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Alpine Lodge in Styria

Situated at a height of 2,154 m, this new Alpine shelter has been built to passive-energy standards. At such a high altitude, exposed to strong solar radiation and where there is no infrastructure, the use of active and passive solar technology and the exploitation of rainwater seemed only logical. The location was analysed on the basis of a sun-path diagram, and the compact structure was positioned on a ridge exposed to strong winds so that it would not be buried beneath snow. The heavily insulated and largely closed north, west and east faces – wrapped in a protective layer of snow and ice in winter – minimize thermal losses. The south face, shielded from the wind, opens to the sun in the form of large area solar panels and triple-glazed windows. The internal layout reflects thermal needs. Spaces used by guests are oriented to the south, where the windows absorb solar energy and afford views of the mountain panorama. Access areas and ancillary spaces are located on the north side. The lodge thus operates in a thermally self-sufficient form. Thermal and electrical energy for the building are generated by solar collectors and photovoltaic panels (together with a cogenerating unit fuelled by vegetable oil). A water-storage-tank absorbs thermal energy from the collectors as well as waste heat from the cogenerating unit and from a solid-fuel stove in the kitchen. This energy is used for the hot-water supply and to heat the air intake. The photovoltaic installation provides roughly 65 per cent of the power supply. If the battery charging sinks below 60 per cent, the cogenerating unit is automatically switched on and secondary forms of consumption are turned off until a 70 per cent loading has been reached again. For windproofing purposes, a compact design was chosen, and the windows were sealed internally and externally at the reveals with adhesive strips. Double gratings prevent snow being driven into the ventilated cavity. The top two storeys were constructed with prefabricated timber elements for rapid assembly. Since everything was delivered by helicopter, the weight and dimensions were also limited.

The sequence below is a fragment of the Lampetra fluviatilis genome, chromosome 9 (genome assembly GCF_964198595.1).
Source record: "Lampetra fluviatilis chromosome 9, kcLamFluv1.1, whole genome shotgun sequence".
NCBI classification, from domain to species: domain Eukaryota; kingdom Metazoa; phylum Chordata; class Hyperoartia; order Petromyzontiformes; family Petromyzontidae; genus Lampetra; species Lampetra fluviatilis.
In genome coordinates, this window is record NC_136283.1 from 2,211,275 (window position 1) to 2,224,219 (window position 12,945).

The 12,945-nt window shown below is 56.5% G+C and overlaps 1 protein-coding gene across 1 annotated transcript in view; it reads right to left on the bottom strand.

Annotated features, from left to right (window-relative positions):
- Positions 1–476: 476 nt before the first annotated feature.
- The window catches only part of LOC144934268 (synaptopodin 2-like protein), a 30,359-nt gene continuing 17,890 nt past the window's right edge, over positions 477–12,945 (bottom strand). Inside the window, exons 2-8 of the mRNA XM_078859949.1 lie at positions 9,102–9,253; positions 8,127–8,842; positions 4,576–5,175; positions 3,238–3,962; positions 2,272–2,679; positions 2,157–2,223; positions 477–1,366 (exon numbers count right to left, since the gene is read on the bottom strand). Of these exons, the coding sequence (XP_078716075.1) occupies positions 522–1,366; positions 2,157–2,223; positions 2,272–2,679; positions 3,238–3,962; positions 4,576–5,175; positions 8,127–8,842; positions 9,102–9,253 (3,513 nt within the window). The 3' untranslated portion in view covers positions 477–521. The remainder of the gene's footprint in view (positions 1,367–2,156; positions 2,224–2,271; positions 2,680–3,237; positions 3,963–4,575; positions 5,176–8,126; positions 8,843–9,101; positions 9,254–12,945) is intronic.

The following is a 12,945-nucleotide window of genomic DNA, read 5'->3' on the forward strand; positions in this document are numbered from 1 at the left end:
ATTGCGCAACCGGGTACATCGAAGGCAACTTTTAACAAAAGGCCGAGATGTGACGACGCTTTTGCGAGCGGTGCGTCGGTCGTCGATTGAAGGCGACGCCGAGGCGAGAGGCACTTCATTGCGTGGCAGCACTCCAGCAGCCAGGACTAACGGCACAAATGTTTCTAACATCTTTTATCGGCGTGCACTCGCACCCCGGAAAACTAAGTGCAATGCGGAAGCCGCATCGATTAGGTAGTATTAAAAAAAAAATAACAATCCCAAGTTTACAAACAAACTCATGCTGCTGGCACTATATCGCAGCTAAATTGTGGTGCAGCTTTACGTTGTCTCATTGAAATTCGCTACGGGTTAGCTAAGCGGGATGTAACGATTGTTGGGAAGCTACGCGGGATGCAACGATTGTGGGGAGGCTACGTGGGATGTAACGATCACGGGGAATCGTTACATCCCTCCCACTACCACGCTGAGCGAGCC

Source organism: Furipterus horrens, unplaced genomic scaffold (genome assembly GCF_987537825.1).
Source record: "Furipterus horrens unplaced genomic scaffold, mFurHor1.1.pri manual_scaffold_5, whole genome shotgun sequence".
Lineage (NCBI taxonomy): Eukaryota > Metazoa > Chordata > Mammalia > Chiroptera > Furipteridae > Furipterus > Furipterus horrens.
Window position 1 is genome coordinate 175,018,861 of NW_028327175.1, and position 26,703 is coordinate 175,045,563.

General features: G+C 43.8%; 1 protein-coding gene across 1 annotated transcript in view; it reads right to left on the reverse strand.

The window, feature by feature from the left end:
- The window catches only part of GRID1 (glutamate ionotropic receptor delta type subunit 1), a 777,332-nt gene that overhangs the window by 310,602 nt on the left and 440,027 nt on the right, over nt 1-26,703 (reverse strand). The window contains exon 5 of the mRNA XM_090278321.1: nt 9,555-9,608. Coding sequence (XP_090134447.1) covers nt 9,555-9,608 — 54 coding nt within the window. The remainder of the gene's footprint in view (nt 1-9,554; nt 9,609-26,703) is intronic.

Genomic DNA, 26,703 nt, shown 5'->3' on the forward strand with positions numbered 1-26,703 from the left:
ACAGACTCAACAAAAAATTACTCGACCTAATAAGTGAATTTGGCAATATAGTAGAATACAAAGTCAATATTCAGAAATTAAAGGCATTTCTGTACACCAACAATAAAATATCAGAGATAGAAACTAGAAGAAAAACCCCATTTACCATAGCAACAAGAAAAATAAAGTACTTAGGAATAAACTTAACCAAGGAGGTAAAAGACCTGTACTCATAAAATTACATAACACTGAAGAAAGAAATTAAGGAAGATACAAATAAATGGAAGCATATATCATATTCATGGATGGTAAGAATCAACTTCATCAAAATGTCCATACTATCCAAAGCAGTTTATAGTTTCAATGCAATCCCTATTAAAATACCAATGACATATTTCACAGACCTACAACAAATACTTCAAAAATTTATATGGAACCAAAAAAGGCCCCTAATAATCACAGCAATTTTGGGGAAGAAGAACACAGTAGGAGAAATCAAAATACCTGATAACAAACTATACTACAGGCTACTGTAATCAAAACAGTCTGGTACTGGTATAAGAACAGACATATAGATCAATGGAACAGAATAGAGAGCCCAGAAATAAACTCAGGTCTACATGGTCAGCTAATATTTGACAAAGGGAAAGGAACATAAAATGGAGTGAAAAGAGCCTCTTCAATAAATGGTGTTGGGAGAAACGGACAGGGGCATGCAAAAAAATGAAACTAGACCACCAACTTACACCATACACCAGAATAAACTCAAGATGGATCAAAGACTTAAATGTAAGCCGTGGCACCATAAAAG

This article is taken out of the following magazine:
DETAIL 6/2007

Energy-Efficient Architecture

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